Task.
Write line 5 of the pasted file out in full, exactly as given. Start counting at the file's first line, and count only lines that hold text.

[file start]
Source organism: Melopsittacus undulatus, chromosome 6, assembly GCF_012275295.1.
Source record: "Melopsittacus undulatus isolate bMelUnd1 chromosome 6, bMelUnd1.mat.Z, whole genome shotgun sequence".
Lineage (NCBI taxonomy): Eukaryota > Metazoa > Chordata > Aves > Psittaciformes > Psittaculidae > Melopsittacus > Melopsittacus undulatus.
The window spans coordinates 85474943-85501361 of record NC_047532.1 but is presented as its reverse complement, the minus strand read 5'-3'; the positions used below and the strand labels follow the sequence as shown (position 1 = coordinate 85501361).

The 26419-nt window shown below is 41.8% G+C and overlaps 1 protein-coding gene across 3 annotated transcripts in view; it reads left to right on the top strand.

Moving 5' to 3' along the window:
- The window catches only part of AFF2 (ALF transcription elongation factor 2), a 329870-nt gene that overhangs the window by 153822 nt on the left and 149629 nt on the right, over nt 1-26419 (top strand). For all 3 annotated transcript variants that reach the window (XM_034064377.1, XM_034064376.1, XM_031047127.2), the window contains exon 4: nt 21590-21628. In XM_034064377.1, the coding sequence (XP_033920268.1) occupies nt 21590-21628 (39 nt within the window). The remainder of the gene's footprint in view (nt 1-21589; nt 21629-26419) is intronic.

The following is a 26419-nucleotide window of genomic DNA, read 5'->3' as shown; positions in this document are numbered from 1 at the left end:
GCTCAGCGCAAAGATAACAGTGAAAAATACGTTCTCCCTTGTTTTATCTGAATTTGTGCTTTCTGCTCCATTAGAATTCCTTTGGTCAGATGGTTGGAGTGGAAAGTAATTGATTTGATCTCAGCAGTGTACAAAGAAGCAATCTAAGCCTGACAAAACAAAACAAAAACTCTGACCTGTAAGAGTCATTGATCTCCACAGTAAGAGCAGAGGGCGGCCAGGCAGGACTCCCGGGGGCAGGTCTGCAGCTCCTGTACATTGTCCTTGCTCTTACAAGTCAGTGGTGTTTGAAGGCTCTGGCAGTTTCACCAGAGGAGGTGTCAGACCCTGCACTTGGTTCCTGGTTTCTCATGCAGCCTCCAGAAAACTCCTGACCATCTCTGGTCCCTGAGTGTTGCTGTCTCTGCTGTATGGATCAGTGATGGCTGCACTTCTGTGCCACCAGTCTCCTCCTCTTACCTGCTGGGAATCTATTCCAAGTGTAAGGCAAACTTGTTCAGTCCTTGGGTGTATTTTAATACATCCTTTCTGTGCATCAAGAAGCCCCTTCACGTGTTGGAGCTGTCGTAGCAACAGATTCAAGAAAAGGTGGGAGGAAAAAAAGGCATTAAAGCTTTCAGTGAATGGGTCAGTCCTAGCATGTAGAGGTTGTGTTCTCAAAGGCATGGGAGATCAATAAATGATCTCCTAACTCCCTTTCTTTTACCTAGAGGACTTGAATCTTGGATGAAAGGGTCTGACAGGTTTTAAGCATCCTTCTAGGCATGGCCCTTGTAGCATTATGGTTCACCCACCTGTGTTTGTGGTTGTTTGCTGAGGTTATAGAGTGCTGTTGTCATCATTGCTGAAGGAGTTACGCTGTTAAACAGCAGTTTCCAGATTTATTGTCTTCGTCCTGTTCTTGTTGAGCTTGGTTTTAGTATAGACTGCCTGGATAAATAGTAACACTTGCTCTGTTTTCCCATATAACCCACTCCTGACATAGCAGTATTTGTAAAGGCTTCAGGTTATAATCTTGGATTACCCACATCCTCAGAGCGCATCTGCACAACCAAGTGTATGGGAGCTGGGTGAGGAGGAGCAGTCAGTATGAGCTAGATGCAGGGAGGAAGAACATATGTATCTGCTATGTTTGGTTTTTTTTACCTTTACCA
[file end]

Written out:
The 26419-nt window shown below is 41.8% G+C and overlaps 1 protein-coding gene across 3 annotated transcripts in view; it reads left to right on the top strand.